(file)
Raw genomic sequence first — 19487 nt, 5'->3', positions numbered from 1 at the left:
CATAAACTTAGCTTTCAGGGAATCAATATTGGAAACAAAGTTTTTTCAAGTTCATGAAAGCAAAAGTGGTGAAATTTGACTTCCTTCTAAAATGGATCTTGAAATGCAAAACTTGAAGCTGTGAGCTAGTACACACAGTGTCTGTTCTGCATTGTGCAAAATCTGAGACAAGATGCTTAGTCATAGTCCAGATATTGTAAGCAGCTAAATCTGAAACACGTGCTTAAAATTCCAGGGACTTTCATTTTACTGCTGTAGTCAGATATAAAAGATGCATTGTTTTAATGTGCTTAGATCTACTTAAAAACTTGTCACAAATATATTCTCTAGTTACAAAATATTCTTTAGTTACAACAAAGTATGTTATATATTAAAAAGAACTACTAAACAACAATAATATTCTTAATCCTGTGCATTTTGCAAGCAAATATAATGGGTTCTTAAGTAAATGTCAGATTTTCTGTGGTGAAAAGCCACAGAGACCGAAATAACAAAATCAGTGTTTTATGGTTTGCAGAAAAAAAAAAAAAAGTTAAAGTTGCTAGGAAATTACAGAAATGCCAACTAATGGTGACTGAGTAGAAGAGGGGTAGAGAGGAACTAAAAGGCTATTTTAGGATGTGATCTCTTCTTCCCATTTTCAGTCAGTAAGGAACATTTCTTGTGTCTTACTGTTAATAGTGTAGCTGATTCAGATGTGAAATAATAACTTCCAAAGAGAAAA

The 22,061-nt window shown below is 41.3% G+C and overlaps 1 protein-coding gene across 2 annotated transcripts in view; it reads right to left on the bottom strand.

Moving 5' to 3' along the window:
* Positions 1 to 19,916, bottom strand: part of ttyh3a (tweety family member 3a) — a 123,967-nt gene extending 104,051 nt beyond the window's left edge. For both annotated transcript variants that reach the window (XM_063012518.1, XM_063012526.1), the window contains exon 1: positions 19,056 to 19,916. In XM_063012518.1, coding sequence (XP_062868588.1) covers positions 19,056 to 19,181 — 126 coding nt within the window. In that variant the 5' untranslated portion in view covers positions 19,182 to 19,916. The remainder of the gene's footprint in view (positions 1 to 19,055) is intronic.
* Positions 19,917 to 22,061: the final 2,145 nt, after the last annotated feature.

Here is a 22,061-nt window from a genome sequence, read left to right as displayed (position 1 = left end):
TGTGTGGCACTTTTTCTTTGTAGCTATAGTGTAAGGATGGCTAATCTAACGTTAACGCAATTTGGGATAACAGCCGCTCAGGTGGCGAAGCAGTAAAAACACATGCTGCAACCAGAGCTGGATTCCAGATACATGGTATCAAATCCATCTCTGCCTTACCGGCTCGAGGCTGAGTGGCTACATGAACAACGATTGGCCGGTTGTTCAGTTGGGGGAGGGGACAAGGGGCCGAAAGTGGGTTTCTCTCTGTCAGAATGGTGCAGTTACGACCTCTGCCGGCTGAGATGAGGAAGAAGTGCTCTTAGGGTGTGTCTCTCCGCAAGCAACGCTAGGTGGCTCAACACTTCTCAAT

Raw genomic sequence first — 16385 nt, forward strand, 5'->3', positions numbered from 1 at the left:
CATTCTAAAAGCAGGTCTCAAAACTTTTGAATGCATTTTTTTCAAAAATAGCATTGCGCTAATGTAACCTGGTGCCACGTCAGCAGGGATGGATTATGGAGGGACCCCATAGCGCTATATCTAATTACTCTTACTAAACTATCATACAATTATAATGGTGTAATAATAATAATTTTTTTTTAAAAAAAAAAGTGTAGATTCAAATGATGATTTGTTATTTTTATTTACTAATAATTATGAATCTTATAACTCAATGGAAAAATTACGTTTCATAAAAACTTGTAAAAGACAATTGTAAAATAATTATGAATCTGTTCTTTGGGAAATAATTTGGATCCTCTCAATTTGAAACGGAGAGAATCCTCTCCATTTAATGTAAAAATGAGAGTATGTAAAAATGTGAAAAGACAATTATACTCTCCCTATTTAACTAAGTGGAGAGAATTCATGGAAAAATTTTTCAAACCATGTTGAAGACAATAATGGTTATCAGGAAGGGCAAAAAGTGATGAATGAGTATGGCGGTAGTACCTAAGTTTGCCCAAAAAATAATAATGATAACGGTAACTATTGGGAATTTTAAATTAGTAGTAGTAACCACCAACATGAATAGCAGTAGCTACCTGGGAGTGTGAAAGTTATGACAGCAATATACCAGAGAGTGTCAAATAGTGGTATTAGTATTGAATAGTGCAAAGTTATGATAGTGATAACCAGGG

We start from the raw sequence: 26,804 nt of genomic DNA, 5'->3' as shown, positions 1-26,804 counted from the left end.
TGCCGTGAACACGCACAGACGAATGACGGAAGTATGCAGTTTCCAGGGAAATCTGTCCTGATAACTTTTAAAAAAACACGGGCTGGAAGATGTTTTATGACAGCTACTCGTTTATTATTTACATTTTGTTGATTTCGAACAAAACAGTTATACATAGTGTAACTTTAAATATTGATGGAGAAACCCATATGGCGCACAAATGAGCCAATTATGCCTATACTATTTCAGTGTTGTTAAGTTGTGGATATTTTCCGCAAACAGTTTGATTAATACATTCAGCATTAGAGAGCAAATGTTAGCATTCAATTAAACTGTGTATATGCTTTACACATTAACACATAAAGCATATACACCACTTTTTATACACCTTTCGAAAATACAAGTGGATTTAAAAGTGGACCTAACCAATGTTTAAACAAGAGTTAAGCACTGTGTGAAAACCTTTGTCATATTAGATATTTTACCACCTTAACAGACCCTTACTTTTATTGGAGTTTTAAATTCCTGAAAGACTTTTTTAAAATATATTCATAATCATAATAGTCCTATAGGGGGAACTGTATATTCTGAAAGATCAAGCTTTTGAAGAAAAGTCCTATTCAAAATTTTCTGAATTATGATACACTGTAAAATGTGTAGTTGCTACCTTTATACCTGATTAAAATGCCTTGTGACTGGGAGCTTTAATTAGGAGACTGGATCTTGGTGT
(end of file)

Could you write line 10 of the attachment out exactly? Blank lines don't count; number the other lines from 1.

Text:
CATTCTAAAAGCAGGTCTCAAAACTTTTGAATGCATTTTTTTCAAAAATAGCATTGCGCTAATGTAACCTGGTGCCACGTCAGCAGGGATGGATTATGGAGGGACCCCATAGCGCTATATCTAATTACTCTTACTAAACTATCATACAATTATAATGGTGTAATAATAATAATTTTTTTTTAAAAAAAAAAGTGTAGATTCAAATGATGATTTGTTATTTTTATTTACTAATAATTATGAATCTTATAACTCAATGGAAAAATTACGTTTCATAAAAACTTGTAAAAGACAATTGTAAAATAATTATGAATCTGTTCTTTGGGAAATAATTTGGATCCTCTCAATTTGAAACGGAGAGAATCCTCTCCATTTAATGTAAAAATGAGAGTATGTAAAAATGTGAAAAGACAATTATACTCTCCCTATTTAACTAAGTGGAGAGAATTCATGGAAAAATTTTTCAAACCATGTTGAAGACAATAATGGTTATCAGGAAGGGCAAAAAGTGATGAATGAGTATGGCGGTAGTACCTAAGTTTGCCCAAAAAATAATAATGATAACGGTAACTATTGGGAATTTTAAATTAGTAGTAGTAACCACCAACATGAATAGCAGTAGCTACCTGGGAGTGTGAAAGTTATGACAGCAATATACCAGAGAGTGTCAAATAGTGGTATTAGTATTGAATAGTGCAAAGTTATGATAGTGATAACCAGGG